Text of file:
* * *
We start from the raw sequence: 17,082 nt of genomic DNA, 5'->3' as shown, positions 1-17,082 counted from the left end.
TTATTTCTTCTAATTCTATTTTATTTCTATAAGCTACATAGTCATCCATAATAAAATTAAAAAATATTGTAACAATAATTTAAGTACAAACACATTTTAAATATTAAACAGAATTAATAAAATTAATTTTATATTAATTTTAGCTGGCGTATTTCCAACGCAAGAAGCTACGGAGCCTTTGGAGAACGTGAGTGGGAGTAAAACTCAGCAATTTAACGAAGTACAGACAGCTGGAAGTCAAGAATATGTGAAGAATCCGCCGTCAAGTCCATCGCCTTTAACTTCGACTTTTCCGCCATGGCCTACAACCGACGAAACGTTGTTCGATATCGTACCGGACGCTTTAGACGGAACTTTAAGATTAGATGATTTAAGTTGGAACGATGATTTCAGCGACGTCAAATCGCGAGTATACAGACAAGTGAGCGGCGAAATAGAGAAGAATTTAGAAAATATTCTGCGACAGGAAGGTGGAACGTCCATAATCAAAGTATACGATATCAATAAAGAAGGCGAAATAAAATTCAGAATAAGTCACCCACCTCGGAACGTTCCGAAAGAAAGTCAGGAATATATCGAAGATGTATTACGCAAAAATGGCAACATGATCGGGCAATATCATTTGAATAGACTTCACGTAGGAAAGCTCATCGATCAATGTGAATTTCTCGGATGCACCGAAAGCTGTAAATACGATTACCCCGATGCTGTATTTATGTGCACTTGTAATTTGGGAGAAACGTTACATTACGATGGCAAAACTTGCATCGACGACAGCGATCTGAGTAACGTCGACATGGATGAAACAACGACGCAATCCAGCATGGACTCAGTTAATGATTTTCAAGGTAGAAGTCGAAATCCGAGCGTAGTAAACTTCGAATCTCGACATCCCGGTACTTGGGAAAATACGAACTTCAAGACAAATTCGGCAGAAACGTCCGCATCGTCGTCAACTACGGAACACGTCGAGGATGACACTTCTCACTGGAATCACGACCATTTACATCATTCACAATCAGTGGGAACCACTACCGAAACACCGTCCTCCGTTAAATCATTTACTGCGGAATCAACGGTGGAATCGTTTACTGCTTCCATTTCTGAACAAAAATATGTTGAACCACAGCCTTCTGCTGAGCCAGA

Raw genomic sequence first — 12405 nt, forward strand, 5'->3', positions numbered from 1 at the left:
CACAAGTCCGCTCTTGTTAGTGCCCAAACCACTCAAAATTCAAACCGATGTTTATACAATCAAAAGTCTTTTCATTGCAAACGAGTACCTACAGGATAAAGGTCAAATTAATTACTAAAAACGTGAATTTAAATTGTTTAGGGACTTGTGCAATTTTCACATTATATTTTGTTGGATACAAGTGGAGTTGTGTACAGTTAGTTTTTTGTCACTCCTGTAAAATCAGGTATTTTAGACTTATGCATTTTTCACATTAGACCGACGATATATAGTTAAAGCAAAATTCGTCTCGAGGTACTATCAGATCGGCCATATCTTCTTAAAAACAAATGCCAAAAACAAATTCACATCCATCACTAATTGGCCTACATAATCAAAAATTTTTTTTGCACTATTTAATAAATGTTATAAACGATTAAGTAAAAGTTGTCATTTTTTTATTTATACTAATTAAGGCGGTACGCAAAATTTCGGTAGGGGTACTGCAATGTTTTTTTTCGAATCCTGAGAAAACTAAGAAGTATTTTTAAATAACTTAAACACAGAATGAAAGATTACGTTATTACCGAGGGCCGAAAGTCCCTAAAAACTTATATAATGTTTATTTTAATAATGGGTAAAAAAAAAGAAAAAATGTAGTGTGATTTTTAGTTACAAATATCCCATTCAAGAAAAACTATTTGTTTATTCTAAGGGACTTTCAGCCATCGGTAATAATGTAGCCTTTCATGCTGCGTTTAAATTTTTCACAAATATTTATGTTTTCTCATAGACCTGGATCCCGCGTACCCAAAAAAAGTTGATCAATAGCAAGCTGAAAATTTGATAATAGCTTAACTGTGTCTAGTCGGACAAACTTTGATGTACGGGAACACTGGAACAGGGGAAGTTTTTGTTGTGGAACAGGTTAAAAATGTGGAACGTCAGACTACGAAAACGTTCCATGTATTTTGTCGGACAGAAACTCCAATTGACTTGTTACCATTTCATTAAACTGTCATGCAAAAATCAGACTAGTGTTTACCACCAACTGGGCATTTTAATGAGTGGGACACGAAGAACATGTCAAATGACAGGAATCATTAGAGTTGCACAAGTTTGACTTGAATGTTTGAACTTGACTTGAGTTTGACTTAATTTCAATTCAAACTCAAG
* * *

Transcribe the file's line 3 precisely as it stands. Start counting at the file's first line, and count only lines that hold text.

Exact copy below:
Raw genomic sequence first — 12405 nt, forward strand, 5'->3', positions numbered from 1 at the left: